After mounting criticism over a policy that bans gay men from donating blood, Canadian Blood Services (CBS) might scrap all its blanket restrictions and replace them with personalized risk assessments.
“Just an incremental shortening of the policy doesn’t deal with the principal assertion of unfairness and discrimination,” Graham Sher, the CEO of Canadian Blood Services, told the House of Commons health committee on Dec 8, 2016. He said Canada should consider “a completely different approach . . . a policy that does not discriminate on the basis of gender and sexual orientation.”
On June 20, Health Canada lowered its restrictions on blood donations from men who have sex with men (MSM), from a five-year deferral period to 12 months. That restriction applies to gay and bisexual men as well as some trans people.
At the committee, CBS’ chief medical officer suggested the deferral period could be replaced with “gender-blind or sexual orientation-blind screening approaches.”
“Such an approach might include asking all donors whether they have had a new sexual partner, or more than one sexual partner, in a given timeframe,” Dana Devine said.
She added that 400 donors rejected in past years became eligible when the deferral period dropped from five years to one year. The agency expects that dropping the MSM deferral will bring more donors, including straight allies who claim to be boycotting donation on principle.
According to the Public Health Agency of Canada, MSM accounted for 54.3 percent of the country’s new HIV infections in 2014.
Sher told the committee that Canada has a lack of reliable domestic data as well as demographics that don’t easily correlate with figures from the US or other countries.
“Most public health research has focused on individuals within the MSM population whose behaviours are considered high risk for infectious disease,” he said. “There is little data for those at low risk, such as those in long-term, monogamous relationships. New research must be done.”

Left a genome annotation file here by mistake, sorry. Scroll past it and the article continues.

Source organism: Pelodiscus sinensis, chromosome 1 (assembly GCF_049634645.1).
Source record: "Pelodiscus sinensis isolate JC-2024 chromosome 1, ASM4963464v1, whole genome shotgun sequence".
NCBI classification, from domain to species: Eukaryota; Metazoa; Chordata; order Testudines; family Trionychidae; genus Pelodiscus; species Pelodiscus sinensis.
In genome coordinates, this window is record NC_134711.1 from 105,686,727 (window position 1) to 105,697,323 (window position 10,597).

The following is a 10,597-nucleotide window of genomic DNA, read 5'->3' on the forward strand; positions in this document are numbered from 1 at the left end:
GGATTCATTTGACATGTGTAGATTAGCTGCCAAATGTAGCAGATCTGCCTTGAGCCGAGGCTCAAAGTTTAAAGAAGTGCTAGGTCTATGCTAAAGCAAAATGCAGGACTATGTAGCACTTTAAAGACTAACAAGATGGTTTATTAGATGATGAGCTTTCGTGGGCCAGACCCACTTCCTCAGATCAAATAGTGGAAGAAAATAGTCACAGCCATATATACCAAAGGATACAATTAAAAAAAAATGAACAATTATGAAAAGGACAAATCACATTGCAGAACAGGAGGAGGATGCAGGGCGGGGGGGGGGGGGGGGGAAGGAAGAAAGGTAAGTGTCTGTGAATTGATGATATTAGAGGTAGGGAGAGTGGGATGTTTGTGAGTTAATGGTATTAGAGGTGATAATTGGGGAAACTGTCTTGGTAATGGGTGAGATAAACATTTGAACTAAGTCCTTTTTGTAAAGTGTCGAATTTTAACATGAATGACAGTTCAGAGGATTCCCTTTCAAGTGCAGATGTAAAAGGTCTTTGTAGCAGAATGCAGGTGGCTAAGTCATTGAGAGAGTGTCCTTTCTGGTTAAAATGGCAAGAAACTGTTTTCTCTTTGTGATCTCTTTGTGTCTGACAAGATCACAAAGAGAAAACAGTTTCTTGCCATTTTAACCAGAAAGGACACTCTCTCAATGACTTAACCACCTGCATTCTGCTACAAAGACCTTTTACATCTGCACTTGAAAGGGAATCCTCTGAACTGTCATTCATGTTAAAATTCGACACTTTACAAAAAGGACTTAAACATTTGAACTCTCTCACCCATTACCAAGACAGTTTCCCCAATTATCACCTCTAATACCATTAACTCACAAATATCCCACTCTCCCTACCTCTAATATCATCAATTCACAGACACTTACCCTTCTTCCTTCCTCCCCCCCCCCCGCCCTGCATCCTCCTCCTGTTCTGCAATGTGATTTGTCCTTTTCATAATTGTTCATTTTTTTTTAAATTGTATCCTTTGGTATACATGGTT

In late January 2017, CBS will host a two-day consultation with Canadian scientists, international health ministers, patient advocacy groups and LGBT groups. The agency said it has invited Egale Canada, the Community-Based Research Centre for Gay Men’s Health and the Canadian Institute of Diversity and Inclusion.
Sher also pushed back on suggestions that Canada should drop all restrictions, because CBS test blood for HIV and other infections.
“There is a brief period shortly after infection when pathogens are not detectable by current essays,” he said, describing the period as less than 10 days for HIV and hepatitis C, and under two months for most other pathogens.
“Our testing processes would not detect the viruses, and the blood products manufactured from that donation could be infectious for patients,” Sher said. While “less than a dozen” blood samples test positive for HIV each year, Sher noted that “no test is perfect, and can fail for technical reasons or because the pathogen undergoes mutation.”
The Dec 8 session might extend into late January or later, if the Liberal-majority committee chooses. It was sparked by Conservative MP Len Webber back in June. “It was a positive meeting, but further research needs to be done,” Webber tells Daily Xtra. He’s keeping an eye on January’s consultation, and the government’s pledges.
Since 2014, the Liberal party website has hosted a petition to “end the gay blood donation ban” before pledging to do so in the 2015 election. The government says it’s sticking to that promise, and has pledged $3 million to “to fund behavioural research to ensure non-discriminatory practices,” including the January 2017 consultation.
CBS facilitates all blood donations outside Quebec, where Héma-Québec plays a similar role; both follow almost-matching protocols.
Yet CBS drew outrage after setting an Aug 15 policy to screen donors according to their genitalia, which characterizes trans women who have not had sex-reassignment surgery as men, to help categorize MSM. Héma-Québec sorts trans people on a case-by-case basis.